In 1996, Sleep reported that people who suffered from sleep apnea but had not yet been diagnosed were spending $200,000 more per two years than a control group (this number is the combined total medical costs from bout the patent’s out-of-pocket expenses and the insurance company’s expenses).
Another study in Chest found that undiagnosed sleep apnea patients used an estimated 23-50% more medical resources.
Here’s something even more surprising: the total estimated cost of sleepiness in general is about $43 billion, and undiagnosed OSA sufferers may be responsible for about three and a half billion dollars in medical costs in America alone.
Can you treat Obstructive Sleep Apnea?
That’s the good news: yes you can.
And there are quite a few different options.
Making a few simple changes can (for some) significantly reduce the effects of OSA. If you want to exhaust your self-treatment options before you dive into some of the more serious options below, you can give these a try:
- Reduce your alcohol intake. Drinking has been linked to OSA and has been shown to make sleep apnea symptoms worse. It can be especially dangerous because alcohol can inhibit the body’s ability to wake up during stress.
- Avoid medications that make you drowsy before bed. Avoid these medications for the same reasons you avoid alcohol. They (1) tend to relax the muscles and make symptoms worse and (2) often make it more difficult to wake up.
- Avoid sleeping on your back. Symptoms for OSA tend to me worse—and or some people, much worse—when sleeping on your back. So, the obvious solution is to simply not sleep on your back. Most sleep apnea sufferers tend to do best sleeping on their sides.
- Get a good pillow. A good pillow can make quite a bit of difference, especially if you have trouble sleeping in other positions. Wedge pillows or high-loft pillows can often help to open airways and promote positive airflow.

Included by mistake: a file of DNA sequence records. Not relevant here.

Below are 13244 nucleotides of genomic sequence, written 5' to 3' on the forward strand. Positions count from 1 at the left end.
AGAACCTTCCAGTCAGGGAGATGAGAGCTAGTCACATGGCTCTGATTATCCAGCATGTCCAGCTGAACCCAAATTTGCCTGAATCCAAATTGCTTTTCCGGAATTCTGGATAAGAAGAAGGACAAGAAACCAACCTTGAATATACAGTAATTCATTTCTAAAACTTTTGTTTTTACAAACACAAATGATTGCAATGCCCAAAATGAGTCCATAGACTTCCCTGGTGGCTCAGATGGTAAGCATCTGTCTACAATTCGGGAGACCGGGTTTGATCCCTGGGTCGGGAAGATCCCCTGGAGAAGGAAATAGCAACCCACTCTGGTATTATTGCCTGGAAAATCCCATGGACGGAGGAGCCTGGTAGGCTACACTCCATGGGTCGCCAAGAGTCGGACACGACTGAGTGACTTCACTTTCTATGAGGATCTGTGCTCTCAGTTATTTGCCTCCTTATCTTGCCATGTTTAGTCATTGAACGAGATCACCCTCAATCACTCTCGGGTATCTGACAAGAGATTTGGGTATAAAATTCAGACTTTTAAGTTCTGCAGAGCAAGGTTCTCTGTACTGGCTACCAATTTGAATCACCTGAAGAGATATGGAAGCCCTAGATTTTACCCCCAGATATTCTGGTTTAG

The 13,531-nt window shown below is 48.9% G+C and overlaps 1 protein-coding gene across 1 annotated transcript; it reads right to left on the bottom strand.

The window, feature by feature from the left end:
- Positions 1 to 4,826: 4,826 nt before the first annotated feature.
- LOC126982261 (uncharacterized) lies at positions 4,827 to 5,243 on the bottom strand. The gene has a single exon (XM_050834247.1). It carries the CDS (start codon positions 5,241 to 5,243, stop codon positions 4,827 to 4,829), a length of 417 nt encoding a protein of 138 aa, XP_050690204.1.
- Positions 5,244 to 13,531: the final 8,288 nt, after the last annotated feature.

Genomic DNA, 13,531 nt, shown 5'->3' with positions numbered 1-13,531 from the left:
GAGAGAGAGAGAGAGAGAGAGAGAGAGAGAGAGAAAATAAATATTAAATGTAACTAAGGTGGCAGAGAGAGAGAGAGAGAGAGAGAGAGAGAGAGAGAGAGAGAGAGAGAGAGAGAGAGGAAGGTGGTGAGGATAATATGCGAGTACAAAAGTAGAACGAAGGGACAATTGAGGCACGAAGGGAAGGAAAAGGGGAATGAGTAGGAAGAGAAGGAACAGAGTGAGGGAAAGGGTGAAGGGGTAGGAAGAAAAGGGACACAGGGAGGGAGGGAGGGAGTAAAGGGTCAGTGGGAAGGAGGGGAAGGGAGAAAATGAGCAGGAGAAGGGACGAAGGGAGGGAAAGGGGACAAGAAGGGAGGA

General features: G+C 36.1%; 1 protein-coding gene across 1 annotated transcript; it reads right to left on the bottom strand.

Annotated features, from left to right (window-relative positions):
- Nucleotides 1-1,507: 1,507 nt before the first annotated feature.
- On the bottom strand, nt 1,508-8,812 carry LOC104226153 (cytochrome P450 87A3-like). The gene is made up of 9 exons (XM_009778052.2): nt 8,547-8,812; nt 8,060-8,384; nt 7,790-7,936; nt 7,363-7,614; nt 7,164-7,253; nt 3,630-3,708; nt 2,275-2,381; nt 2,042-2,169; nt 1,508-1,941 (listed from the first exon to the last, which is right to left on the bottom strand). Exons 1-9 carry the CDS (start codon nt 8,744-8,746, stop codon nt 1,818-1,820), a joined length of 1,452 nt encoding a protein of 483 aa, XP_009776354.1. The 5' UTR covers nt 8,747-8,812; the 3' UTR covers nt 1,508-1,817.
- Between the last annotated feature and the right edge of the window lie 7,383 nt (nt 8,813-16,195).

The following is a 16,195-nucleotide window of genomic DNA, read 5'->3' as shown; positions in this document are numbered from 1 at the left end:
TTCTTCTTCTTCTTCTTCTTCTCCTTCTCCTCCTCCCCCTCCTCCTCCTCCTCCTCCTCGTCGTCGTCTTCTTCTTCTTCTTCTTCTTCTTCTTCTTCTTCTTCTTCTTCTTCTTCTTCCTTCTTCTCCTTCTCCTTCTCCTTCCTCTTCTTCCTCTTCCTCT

- Lose excess weight. Although some sleep apnea patients have normal BMIs, the majority are overweight, and excess soft tissue in the upper palate has been show to increase the risk of OSA. Losing weight in general can ameliorate lots of the symptoms associated with sleep apnea.
If you are looking for a pillow that fits your sleeping style, here are some options:
Continuous Positive Airway Pressure (CPAP) Therapy
Continuous Positive Airway Pressure (CPAP) therapy is a treatment that keeps the airway open at night using a mask that provides positive pressure.
CPAP is mostly used for people who can’t breathe spontaneously on their own (i.e. folks with more severe sleep apnea). It’s an alternative to other therapies, such as PEEP (Positive End-Expiratory Pressure), which provides positive pressure only at the end of the breath when the patient is exhaling. CPAP, on the other hand, provides continuous positive pressure, making it the most effective treatment for OSA.
The idea is to keep the oxygen levels high to avoid rather serious conditions like stroke. At home, this kind of treatment typically requires a machine and a mask, although other (and more controversial) types of CPAP delivery systems are slowly coming onto the market.